Joel Salatin would be proud of this cheap and easy temporary turkey shelter. The turkeys used to be in the “turkey tractor” (the moveable pen that is now upside down on the old hay wagon). But they were getting too big, soÂ I just put a tarp over part of the wagon for rain protection, put the tractor on top as a rain porch for the food, hung the waterer on and voila – a movable turkey resaurant, hotel, and umbrella.
I had thought of building a small shelter for the food and turkeys, but this was much quicker and probably better than a portable shelter that would be prone to blow-over and perhaps not as easy to move as this one, already on wheels. The turkeys are all within a fence that keeps big critters like dogs and coyotes out, so they are free to roam a fairly wide range.
Today was another big picking day – both raspberries and apples. I even got tired of picking raspberries today. We also started on the peach harvest, they seem to ripen better off the tree. But those will be for another day.
So, 24 more jars of canned raspberries, 11 pints of peach-applesauce, and 22 pints of raspberry-applesauce. The apple sauce was from some apples we had peeled and frozen earlier in the season, plus some apples the girls picked and peeled today. ‘Tis the season for harvest. I was thinking, although it might seem like a lot, 33 pints of applesauce is not even one jar a week. OK, you can subtract summer months when other fruits are in season, and that leaves us with one jar a week from today’s batch!
This week’s Photo Friday contest theme is purple. Here’s a shot from a the sheep barn at the Iowa State Fair! I call these the “Odd Couple” as one is very neat and the other doesn’t seem to think that the wood chips on the posterior are troubling.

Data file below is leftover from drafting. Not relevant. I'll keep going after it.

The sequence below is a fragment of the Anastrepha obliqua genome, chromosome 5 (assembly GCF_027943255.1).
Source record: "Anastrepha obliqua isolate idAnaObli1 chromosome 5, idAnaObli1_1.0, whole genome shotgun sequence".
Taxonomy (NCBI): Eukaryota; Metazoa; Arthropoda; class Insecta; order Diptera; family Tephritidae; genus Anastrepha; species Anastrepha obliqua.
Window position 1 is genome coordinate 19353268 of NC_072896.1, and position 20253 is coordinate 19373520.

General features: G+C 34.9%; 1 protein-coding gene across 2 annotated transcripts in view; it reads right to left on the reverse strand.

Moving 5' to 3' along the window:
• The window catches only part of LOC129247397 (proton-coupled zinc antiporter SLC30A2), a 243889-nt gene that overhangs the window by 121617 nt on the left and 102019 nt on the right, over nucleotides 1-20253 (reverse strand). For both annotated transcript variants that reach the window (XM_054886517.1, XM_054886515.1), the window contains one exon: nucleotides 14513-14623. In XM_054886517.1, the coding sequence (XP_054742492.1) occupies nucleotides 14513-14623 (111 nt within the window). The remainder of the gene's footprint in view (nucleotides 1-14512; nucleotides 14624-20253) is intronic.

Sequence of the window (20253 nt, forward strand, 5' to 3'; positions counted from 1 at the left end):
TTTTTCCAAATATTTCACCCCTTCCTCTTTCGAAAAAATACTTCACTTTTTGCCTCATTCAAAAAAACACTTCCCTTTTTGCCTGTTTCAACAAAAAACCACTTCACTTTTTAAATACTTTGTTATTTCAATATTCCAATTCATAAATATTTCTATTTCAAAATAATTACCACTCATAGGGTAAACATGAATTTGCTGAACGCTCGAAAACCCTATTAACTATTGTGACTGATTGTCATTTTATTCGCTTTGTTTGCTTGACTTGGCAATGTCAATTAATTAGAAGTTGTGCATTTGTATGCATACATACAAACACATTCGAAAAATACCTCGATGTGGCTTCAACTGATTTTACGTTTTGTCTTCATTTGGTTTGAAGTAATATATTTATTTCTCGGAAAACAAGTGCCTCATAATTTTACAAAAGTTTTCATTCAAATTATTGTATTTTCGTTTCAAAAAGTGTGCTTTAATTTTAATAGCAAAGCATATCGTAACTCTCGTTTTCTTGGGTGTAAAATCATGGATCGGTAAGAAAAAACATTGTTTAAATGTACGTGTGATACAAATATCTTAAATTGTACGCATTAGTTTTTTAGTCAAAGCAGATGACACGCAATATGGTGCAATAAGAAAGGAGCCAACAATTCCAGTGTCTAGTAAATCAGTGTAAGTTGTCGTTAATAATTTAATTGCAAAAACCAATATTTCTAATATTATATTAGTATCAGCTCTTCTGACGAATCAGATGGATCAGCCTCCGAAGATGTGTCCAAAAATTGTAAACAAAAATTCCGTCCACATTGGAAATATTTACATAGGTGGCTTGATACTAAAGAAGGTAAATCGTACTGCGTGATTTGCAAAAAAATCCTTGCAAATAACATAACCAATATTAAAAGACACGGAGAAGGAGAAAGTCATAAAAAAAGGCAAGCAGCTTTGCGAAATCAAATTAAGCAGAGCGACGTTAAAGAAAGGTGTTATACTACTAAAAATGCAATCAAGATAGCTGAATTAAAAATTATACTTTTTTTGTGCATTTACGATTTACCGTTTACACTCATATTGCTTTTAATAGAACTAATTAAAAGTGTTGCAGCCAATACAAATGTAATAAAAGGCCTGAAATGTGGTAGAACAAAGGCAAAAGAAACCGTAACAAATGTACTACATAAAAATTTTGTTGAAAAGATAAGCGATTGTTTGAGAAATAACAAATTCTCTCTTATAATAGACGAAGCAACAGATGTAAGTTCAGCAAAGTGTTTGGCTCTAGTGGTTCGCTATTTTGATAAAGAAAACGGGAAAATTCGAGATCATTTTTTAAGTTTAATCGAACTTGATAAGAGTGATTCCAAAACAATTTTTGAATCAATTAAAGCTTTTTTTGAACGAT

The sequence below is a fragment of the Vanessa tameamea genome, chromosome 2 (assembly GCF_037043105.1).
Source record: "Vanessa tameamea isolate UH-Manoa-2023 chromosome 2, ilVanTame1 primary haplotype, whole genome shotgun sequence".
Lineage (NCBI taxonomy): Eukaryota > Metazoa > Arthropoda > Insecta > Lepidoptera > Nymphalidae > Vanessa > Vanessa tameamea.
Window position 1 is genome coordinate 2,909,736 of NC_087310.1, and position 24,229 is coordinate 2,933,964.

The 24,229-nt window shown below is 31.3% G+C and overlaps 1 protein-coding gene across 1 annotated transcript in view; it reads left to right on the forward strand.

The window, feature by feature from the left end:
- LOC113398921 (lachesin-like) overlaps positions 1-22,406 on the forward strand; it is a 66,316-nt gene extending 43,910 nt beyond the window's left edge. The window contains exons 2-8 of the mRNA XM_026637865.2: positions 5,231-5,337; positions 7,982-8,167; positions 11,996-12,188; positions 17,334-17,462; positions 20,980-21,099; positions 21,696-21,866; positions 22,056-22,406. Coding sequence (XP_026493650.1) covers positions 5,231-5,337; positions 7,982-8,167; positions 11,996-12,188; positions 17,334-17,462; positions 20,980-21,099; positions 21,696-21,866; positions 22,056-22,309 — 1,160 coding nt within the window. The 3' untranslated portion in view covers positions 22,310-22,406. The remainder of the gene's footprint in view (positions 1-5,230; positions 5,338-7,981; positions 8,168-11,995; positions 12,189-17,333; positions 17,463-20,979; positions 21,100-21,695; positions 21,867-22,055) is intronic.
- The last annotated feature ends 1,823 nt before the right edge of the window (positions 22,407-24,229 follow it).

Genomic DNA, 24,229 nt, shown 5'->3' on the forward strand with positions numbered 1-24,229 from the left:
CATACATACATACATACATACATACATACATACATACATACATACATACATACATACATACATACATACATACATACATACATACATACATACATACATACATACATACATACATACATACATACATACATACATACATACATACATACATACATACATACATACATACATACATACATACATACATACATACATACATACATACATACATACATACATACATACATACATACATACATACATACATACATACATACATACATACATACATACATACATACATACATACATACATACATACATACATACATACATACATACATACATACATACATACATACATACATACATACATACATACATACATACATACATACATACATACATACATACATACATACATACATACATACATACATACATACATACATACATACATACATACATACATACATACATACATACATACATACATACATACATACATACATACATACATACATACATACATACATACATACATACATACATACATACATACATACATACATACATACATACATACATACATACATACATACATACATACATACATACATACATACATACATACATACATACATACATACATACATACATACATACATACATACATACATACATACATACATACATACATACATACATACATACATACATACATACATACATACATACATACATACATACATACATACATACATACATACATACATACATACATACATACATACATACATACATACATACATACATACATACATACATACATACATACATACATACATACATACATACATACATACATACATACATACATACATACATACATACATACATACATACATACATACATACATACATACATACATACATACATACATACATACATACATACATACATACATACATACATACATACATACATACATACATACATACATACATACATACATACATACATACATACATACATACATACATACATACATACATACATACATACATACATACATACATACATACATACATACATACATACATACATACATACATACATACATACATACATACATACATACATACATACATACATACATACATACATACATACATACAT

This is a nectarine tree, that was damaged as a lad and grew back from the rootstock, so the nectarines aren’t particularly big, but they are plentiful and Martin loves them canned.
They look like small, white-fleshed peaches and the tree is the most prolific fruit tree we have, so I keep it year after year.
The fall raspberries are really coming into their own – it seems like by the time you pick to the end of the row, more have ripened at the beginning!
I much prefer the fall-bearers to the summerÂ berries because they are so much less work and produce more. It would be hard to give up all the summer bearers, as waiting until September is a long time.
Linda was asked to give a presentation to the Marshalltwon Garden Club, so she snuck out of school (didn’t really have to sneak) and gave a presentation over lunch, then that evening offered a tour of the farm.
Here, they are gathered around the paw-paw tree, just one of the off-beat plantings at high hopes gardens. About 25 folks made the drive out here, including some neighbors who I’m sure where just plain curious about some of the things we are doing. It was a nice group of people who have an understanding of how things work (or don’t) out in the field.
When we were out pulling some weeds, we saw this handsome fellow on the fence!
It’s a praying mantis – state insect of Connecticut and fearless eater of bugs, even small birds (gulp), and for females, even their mates once they have finished copulation!